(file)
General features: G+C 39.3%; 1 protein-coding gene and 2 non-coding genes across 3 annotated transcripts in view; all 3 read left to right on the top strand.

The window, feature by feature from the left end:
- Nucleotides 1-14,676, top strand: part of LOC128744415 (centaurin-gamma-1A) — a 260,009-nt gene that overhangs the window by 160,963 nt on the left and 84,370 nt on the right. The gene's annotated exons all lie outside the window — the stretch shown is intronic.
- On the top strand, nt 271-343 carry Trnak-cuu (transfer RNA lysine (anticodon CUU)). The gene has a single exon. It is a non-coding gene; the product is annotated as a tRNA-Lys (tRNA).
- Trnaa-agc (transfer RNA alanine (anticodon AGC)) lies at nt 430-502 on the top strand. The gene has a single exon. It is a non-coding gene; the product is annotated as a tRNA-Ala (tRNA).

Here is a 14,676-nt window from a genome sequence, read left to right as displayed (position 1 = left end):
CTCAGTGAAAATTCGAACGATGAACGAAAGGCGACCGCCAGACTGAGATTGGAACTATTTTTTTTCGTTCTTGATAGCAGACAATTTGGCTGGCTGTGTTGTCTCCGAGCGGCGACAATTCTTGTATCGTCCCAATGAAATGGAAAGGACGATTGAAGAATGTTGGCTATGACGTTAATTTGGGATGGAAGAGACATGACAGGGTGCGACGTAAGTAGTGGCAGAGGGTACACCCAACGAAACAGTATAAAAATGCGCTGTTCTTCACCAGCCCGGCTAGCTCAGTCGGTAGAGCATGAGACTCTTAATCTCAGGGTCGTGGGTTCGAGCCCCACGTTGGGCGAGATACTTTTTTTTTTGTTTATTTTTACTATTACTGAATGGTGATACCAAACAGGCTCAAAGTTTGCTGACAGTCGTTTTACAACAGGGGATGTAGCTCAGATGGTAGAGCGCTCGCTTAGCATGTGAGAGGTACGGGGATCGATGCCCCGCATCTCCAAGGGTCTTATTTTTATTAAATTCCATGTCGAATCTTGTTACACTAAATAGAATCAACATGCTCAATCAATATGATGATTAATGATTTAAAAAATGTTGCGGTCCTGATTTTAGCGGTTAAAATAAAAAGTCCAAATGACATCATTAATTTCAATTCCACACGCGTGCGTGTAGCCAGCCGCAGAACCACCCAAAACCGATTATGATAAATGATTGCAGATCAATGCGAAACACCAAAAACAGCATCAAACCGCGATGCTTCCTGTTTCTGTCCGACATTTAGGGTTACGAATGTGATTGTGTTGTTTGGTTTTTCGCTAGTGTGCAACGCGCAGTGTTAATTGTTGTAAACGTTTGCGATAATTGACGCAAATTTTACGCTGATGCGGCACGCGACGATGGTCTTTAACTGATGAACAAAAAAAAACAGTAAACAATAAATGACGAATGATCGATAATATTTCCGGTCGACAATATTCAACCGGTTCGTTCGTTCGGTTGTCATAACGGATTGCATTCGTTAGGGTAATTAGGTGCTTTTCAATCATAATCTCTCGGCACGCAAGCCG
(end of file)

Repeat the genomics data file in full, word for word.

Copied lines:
General features: G+C 39.3%; 1 protein-coding gene and 2 non-coding genes across 3 annotated transcripts in view; all 3 read left to right on the top strand.

The window, feature by feature from the left end:
- Nucleotides 1-14,676, top strand: part of LOC128744415 (centaurin-gamma-1A) — a 260,009-nt gene that overhangs the window by 160,963 nt on the left and 84,370 nt on the right. The gene's annotated exons all lie outside the window — the stretch shown is intronic.
- On the top strand, nt 271-343 carry Trnak-cuu (transfer RNA lysine (anticodon CUU)). The gene has a single exon. It is a non-coding gene; the product is annotated as a tRNA-Lys (tRNA).
- Trnaa-agc (transfer RNA alanine (anticodon AGC)) lies at nt 430-502 on the top strand. The gene has a single exon. It is a non-coding gene; the product is annotated as a tRNA-Ala (tRNA).

Here is a 14,676-nt window from a genome sequence, read left to right as displayed (position 1 = left end):
CTCAGTGAAAATTCGAACGATGAACGAAAGGCGACCGCCAGACTGAGATTGGAACTATTTTTTTTCGTTCTTGATAGCAGACAATTTGGCTGGCTGTGTTGTCTCCGAGCGGCGACAATTCTTGTATCGTCCCAATGAAATGGAAAGGACGATTGAAGAATGTTGGCTATGACGTTAATTTGGGATGGAAGAGACATGACAGGGTGCGACGTAAGTAGTGGCAGAGGGTACACCCAACGAAACAGTATAAAAATGCGCTGTTCTTCACCAGCCCGGCTAGCTCAGTCGGTAGAGCATGAGACTCTTAATCTCAGGGTCGTGGGTTCGAGCCCCACGTTGGGCGAGATACTTTTTTTTTTGTTTATTTTTACTATTACTGAATGGTGATACCAAACAGGCTCAAAGTTTGCTGACAGTCGTTTTACAACAGGGGATGTAGCTCAGATGGTAGAGCGCTCGCTTAGCATGTGAGAGGTACGGGGATCGATGCCCCGCATCTCCAAGGGTCTTATTTTTATTAAATTCCATGTCGAATCTTGTTACACTAAATAGAATCAACATGCTCAATCAATATGATGATTAATGATTTAAAAAATGTTGCGGTCCTGATTTTAGCGGTTAAAATAAAAAGTCCAAATGACATCATTAATTTCAATTCCACACGCGTGCGTGTAGCCAGCCGCAGAACCACCCAAAACCGATTATGATAAATGATTGCAGATCAATGCGAAACACCAAAAACAGCATCAAACCGCGATGCTTCCTGTTTCTGTCCGACATTTAGGGTTACGAATGTGATTGTGTTGTTTGGTTTTTCGCTAGTGTGCAACGCGCAGTGTTAATTGTTGTAAACGTTTGCGATAATTGACGCAAATTTTACGCTGATGCGGCACGCGACGATGGTCTTTAACTGATGAACAAAAAAAAACAGTAAACAATAAATGACGAATGATCGATAATATTTCCGGTCGACAATATTCAACCGGTTCGTTCGTTCGGTTGTCATAACGGATTGCATTCGTTAGGGTAATTAGGTGCTTTTCAATCATAATCTCTCGGCACGCAAGCCG